Clamped strip prior to joining

Build up the pond edging to make a circle.

Use a G-clamp to hold the plywood strips together for drilling the holes for the bolts.

Make sure you leave a gap between the outer edge of the plywood strip and the surrounding soil. This is where you will tuck the underlay and liner when finishing the pond.

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Levelling the pond edging strip

Checking
Make sure that your edge is both circular and level.

Check that the edging strip is level by using a spirit level along a straight edge, tapping down the edge where necessary. For a perfect circle, check the diameter measurements and reposition the edge as necessary.

Drive in more stakes around the edge and fix more strips of plywood to the stakes. You will probably need shorter stakes than the earlier stage, as you will now have less room to manouvre, and the stakes have to go in the right place first time. So you don’t want the risk of not being able to drive them fully home in the place you want them. Getting the your edging strip absolutely spot-on is well worth the time and trouble so don’t rush this stage.

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Making a retainer for a beach

Beach retaining lip

We included a shelf as a beach area of large pebbles and stones to give an escape route for creatures that might fall in the pond, plus access for frogs etc, and a place for birds to drink and bathe.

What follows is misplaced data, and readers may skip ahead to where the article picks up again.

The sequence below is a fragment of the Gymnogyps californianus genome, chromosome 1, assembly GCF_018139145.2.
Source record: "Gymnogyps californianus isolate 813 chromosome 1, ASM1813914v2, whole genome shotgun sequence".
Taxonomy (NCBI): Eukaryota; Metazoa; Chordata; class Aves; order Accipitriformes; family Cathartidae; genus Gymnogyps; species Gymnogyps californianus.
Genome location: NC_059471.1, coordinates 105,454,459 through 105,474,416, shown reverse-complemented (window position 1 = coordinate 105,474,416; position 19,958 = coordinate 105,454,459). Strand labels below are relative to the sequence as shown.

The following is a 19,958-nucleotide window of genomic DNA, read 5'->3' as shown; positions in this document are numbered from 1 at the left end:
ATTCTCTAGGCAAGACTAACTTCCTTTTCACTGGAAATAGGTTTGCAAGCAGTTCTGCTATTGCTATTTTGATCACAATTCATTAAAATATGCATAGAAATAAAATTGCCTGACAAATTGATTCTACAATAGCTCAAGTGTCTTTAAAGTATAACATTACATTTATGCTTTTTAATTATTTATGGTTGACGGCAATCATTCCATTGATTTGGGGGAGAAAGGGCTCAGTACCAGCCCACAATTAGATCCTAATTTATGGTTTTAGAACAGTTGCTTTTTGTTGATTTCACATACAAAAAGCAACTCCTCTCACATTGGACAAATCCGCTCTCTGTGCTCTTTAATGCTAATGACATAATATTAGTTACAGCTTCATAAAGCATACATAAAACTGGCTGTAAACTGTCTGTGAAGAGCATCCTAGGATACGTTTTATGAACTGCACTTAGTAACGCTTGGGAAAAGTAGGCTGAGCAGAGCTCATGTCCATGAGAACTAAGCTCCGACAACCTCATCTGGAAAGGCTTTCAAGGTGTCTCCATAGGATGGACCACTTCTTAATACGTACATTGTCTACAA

To ensure the beach couldn’t slide into the pond, we made a retaining lip from a plywood strip, using the same method as for the pond edge.

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Completed pond edging framework

Ready for the underlay

At last, the finished pond framework of exterior plywood strip with a retaining strip for an area of pebble beach, ready for the underlay and liner.

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Installing the pond underlay


Wrestling with the underlay
Use underlay designed for ponds, because it doesn’t rot and its close weave resists root damage, unlike turves newspaper or old carpet. If you have to replace the liner later for some reason, the underlay will still be serviceable.

If the hole has water in it then it’s no problem, just push the underlay down into it. Cut off some of the excess at the edges, but leave the final trimming for much later, once the liner is on top and the pond filled with water.

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Finished pond


Newly finished wildlife pond with edges planted

Bring garden soil up to the edge, levelling it with the adjoining ground. Tamp down the soil with the back of a rake head so it is just below the edging strip, otherwise when it rains, soil will wash into the pond.

One way of disguising the edge (as seen here) is with mosses and plants that will eventually trail over the edge, or hide the edge with their large leaves.

Expect the pondwater to become green to begin with, as algae flourishes in the light. It will settle down once you add some submerged and floating plants, which will take up excess nitrates from the water and block much of the UV light (both causes of algal flushes).